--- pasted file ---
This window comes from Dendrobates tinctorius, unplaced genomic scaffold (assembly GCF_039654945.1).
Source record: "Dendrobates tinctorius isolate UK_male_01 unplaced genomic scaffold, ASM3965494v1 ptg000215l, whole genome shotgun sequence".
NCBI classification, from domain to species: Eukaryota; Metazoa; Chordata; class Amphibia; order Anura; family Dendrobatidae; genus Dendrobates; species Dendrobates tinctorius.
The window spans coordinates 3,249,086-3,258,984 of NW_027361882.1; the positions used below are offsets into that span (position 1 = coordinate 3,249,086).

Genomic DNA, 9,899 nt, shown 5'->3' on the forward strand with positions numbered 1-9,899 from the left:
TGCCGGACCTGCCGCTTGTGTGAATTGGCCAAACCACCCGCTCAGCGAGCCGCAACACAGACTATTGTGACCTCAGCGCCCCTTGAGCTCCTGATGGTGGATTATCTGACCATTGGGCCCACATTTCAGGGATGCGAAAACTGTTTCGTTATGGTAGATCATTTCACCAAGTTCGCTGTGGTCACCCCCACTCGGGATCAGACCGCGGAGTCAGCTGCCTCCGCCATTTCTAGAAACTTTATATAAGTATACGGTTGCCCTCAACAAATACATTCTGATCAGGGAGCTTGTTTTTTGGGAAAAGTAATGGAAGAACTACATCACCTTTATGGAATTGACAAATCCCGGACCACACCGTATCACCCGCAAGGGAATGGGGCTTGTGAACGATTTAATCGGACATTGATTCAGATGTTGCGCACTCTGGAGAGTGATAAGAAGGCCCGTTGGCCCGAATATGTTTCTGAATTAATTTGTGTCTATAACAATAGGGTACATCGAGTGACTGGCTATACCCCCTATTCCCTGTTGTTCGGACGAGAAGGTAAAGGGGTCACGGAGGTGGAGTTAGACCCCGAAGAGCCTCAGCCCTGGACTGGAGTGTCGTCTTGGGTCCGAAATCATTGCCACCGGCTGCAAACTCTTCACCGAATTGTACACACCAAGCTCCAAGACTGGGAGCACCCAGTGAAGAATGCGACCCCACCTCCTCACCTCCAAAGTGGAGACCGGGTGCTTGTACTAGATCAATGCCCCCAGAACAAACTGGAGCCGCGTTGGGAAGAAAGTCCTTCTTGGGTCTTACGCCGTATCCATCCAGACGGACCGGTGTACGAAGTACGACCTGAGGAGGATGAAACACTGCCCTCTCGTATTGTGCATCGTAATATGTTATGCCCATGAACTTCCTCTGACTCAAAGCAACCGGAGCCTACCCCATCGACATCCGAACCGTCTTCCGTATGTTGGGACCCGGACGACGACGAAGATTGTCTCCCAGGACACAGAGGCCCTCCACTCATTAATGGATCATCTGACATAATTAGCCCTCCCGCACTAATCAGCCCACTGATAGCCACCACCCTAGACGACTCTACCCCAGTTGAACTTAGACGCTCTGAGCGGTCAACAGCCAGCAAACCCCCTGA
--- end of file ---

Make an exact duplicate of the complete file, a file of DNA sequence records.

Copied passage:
This window comes from Dendrobates tinctorius, unplaced genomic scaffold (assembly GCF_039654945.1).
Source record: "Dendrobates tinctorius isolate UK_male_01 unplaced genomic scaffold, ASM3965494v1 ptg000215l, whole genome shotgun sequence".
NCBI classification, from domain to species: Eukaryota; Metazoa; Chordata; class Amphibia; order Anura; family Dendrobatidae; genus Dendrobates; species Dendrobates tinctorius.
The window spans coordinates 3,249,086-3,258,984 of NW_027361882.1; the positions used below are offsets into that span (position 1 = coordinate 3,249,086).

Genomic DNA, 9,899 nt, shown 5'->3' on the forward strand with positions numbered 1-9,899 from the left:
TGCCGGACCTGCCGCTTGTGTGAATTGGCCAAACCACCCGCTCAGCGAGCCGCAACACAGACTATTGTGACCTCAGCGCCCCTTGAGCTCCTGATGGTGGATTATCTGACCATTGGGCCCACATTTCAGGGATGCGAAAACTGTTTCGTTATGGTAGATCATTTCACCAAGTTCGCTGTGGTCACCCCCACTCGGGATCAGACCGCGGAGTCAGCTGCCTCCGCCATTTCTAGAAACTTTATATAAGTATACGGTTGCCCTCAACAAATACATTCTGATCAGGGAGCTTGTTTTTTGGGAAAAGTAATGGAAGAACTACATCACCTTTATGGAATTGACAAATCCCGGACCACACCGTATCACCCGCAAGGGAATGGGGCTTGTGAACGATTTAATCGGACATTGATTCAGATGTTGCGCACTCTGGAGAGTGATAAGAAGGCCCGTTGGCCCGAATATGTTTCTGAATTAATTTGTGTCTATAACAATAGGGTACATCGAGTGACTGGCTATACCCCCTATTCCCTGTTGTTCGGACGAGAAGGTAAAGGGGTCACGGAGGTGGAGTTAGACCCCGAAGAGCCTCAGCCCTGGACTGGAGTGTCGTCTTGGGTCCGAAATCATTGCCACCGGCTGCAAACTCTTCACCGAATTGTACACACCAAGCTCCAAGACTGGGAGCACCCAGTGAAGAATGCGACCCCACCTCCTCACCTCCAAAGTGGAGACCGGGTGCTTGTACTAGATCAATGCCCCCAGAACAAACTGGAGCCGCGTTGGGAAGAAAGTCCTTCTTGGGTCTTACGCCGTATCCATCCAGACGGACCGGTGTACGAAGTACGACCTGAGGAGGATGAAACACTGCCCTCTCGTATTGTGCATCGTAATATGTTATGCCCATGAACTTCCTCTGACTCAAAGCAACCGGAGCCTACCCCATCGACATCCGAACCGTCTTCCGTATGTTGGGACCCGGACGACGACGAAGATTGTCTCCCAGGACACAGAGGCCCTCCACTCATTAATGGATCATCTGACATAATTAGCCCTCCCGCACTAATCAGCCCACTGATAGCCACCACCCTAGACGACTCTACCCCAGTTGAACTTAGACGCTCTGAGCGGTCAACAGCCAGCAAACCCCCTGA